At the same time, PlayStation dazzled consumers with "Final Fantasy VII" (a steal from Nintendo), "Crash Bandicoot," and "Tomb Raider," among other titles, which all took advantage of PlayStation's native CD-ROM support—the Nintendo 64 was still using cartridges for its games. By the end of the '90s, arcades were taking a backseat to home consoles and computer gaming, and handheld devices like Nintendo's Game Boy were also coming into style.
Sega's stronghold on the home console market started to falter by the turn of the century, culminating in the discontinuation of the Dreamcast console in 2001. At the same time, American software company Microsoft made a big bet in entering the competition with the Xbox that same year. Between 2000 and 2001, Sony's PlayStation 2, Microsoft's Xbox, and the Nintendo GameCube solidified themselves as the big three of the industry, with the PlayStation 2 being the bestselling video game console of all time to this day.
The industry continued to push the boundaries of home video gaming throughout the decade. In 2006, Nintendo launched the Wii, one of the first home consoles to utilize motion controls. It brought an appeal to casual and nongaming audiences alike.
Wii Sports, which allowed players to compete in golf, boxing, tennis, baseball, and bowling, had fans of all experience levels and ages; it's still the console's bestselling game to date.
By the mid-2000s, individual video game launches were becoming akin to big movie premieres. The 2007 launch of Microsoft's "Halo 3," an anticipated sequel, was the biggest entertainment launch in history. The estimated $170 million in sales exceeded contemporaries at the time, like the debut weekend of "Spider-Man 3" and the launch of "Harry Potter and the Deathly Hallows."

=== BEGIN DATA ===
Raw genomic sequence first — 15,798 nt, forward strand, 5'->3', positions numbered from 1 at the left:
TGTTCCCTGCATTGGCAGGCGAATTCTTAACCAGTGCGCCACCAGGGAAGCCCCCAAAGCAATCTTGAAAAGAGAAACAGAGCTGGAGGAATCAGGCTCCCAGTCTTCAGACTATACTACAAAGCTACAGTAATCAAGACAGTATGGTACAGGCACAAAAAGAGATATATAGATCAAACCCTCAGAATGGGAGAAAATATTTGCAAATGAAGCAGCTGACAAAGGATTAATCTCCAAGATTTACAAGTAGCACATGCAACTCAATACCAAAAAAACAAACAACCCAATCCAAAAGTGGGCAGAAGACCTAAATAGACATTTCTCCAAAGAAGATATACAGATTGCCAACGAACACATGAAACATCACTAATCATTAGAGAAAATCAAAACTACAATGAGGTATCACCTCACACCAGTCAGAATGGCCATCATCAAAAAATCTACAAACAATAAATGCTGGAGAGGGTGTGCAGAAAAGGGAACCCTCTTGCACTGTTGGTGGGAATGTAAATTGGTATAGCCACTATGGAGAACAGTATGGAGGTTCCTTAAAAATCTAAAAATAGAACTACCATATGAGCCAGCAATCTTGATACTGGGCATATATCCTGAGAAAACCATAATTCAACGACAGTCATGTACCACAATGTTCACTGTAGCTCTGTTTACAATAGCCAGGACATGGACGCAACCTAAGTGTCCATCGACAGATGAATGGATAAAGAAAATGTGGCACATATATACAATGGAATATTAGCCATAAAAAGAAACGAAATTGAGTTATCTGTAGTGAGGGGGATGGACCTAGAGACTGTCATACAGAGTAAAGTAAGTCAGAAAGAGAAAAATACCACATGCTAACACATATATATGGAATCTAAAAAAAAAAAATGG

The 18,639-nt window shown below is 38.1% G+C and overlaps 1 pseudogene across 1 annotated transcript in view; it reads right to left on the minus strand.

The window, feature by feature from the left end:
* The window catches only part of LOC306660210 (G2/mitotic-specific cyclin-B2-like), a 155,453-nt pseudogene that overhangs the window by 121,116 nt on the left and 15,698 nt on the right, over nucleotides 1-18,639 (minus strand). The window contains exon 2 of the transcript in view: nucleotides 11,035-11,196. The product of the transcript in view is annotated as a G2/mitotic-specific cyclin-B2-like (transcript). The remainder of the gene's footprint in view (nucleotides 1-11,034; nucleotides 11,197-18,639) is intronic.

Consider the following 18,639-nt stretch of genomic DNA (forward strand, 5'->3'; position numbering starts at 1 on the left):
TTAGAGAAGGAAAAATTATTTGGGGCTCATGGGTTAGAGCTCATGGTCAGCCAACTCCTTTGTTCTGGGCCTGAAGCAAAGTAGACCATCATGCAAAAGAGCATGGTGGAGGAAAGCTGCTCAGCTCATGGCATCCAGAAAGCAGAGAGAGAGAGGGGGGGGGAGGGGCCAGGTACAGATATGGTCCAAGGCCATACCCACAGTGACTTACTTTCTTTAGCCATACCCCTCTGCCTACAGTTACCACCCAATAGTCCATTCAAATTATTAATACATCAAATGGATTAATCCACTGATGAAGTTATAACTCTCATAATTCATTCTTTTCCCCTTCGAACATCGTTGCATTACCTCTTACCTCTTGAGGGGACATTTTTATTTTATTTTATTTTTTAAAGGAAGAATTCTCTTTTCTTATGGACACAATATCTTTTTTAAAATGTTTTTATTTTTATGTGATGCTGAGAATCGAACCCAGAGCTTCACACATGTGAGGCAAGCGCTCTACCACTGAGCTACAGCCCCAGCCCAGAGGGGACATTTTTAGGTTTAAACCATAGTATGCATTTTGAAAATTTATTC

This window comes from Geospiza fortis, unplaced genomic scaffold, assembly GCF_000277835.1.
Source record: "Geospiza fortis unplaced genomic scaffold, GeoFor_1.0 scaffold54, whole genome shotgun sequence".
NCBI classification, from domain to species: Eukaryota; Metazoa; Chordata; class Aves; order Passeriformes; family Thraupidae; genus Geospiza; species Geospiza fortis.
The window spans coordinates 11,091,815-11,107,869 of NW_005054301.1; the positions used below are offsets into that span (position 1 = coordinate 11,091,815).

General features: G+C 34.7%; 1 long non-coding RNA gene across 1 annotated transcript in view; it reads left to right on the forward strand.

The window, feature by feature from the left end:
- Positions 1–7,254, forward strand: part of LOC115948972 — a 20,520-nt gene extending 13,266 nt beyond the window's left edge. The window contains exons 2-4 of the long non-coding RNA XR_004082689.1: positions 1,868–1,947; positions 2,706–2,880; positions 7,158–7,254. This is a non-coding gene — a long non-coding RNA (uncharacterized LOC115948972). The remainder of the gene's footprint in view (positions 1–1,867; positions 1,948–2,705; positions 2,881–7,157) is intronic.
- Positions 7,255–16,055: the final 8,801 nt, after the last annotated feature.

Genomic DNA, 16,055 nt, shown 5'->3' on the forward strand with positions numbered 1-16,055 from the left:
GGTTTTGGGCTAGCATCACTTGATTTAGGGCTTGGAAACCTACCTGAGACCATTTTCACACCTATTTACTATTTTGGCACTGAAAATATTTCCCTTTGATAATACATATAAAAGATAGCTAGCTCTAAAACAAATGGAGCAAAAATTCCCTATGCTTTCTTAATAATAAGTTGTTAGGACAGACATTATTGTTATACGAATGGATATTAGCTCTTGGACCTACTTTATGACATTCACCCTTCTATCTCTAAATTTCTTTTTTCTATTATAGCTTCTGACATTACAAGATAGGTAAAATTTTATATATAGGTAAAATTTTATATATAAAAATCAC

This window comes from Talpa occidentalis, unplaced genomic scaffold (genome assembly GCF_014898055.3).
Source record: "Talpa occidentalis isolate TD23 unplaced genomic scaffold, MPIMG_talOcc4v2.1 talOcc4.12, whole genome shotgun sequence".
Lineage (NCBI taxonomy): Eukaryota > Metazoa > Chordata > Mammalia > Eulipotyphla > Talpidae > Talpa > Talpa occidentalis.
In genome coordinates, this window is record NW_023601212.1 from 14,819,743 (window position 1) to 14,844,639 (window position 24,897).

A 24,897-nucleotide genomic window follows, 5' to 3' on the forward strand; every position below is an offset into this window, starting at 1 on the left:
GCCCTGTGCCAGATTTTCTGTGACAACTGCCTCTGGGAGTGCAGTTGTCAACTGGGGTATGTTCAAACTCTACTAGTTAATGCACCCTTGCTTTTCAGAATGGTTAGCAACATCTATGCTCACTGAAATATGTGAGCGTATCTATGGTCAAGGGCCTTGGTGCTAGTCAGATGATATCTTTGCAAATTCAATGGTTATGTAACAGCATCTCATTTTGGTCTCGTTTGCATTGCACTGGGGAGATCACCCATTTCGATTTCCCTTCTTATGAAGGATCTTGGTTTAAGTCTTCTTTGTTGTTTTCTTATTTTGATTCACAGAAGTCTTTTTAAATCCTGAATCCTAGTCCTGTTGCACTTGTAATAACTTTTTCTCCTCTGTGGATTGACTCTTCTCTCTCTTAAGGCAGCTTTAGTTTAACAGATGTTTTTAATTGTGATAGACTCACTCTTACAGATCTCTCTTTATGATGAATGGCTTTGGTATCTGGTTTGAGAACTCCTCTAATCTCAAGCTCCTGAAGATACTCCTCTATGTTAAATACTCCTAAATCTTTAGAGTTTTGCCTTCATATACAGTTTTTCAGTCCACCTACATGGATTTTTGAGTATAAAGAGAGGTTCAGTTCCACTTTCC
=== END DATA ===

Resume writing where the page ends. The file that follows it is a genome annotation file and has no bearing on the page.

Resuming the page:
By the 2010s, high-definition displays and graphics were the norm in video games, as were online multiplayer and mobile phone gaming. As the technology became more complex, so did the narratives and presentations for games.
Thanks to motion capture technology and the efforts of artists and writers, video games like "The Last of Us" (2013) and "Red Dead Redemption 2" (2018) impressed even those outside of traditional gaming audiences. Rockstar Games' "L.A. Noire" even had a chance to demonstrate its advanced facial capture at the Tribeca Film Festival in 2011.
Virtual reality began formulating and continued to mature through the decade, most prominently through the efforts of Oculus with its Rift headset that debuted in 2012. Augmented reality games like "Pokémon Go" also made headlines in 2016, and Nintendo, which struggled with its Wii U console in 2012, made a comeback with the Nintendo Switch in 2017. The console, one of the first of its kind, allowed users to move between playing games on their handheld device and their television console.
Online video game streamers are prevalent on platforms including YouTube and Twitch. Some of the biggest games, such as "Fortnite" and "Overwatch," are free to play—though microtransactions are common for these popular titles. Microsoft, Amazon, and at one point, Google have provided options to game on computers, mobile devices, and televisions without the need for any hardware.
Corporate consolidations have also defined the early 2020s, starting with Microsoft acquiring Bethesda, which is behind popular franchises like "The Elder Scrolls," "Fallout," and "Doom." Bethesda's upcoming space-themed RPG "Starfield" is one of the most-anticipated titles of 2023.
Sony has also purchased a number of game companies, most prominently "Destiny" developer Bungie. As of July 2023, Microsoft is in mid-acquisition of "Call of Duty" and "Overwatch" owner Activision Blizzard, a highly scrutinized proposed takeover.
Six decades after "Spacewar!" came to fruition, the video game industry has grown far beyond a college project. As technology continues to evolve, the medium is sure not only to adapt, but also pioneer uses that transport players into worlds even those MIT students couldn't have imagined.
Story editing Jaimie Etkin. Copy editing by Kristen Wegrzyn.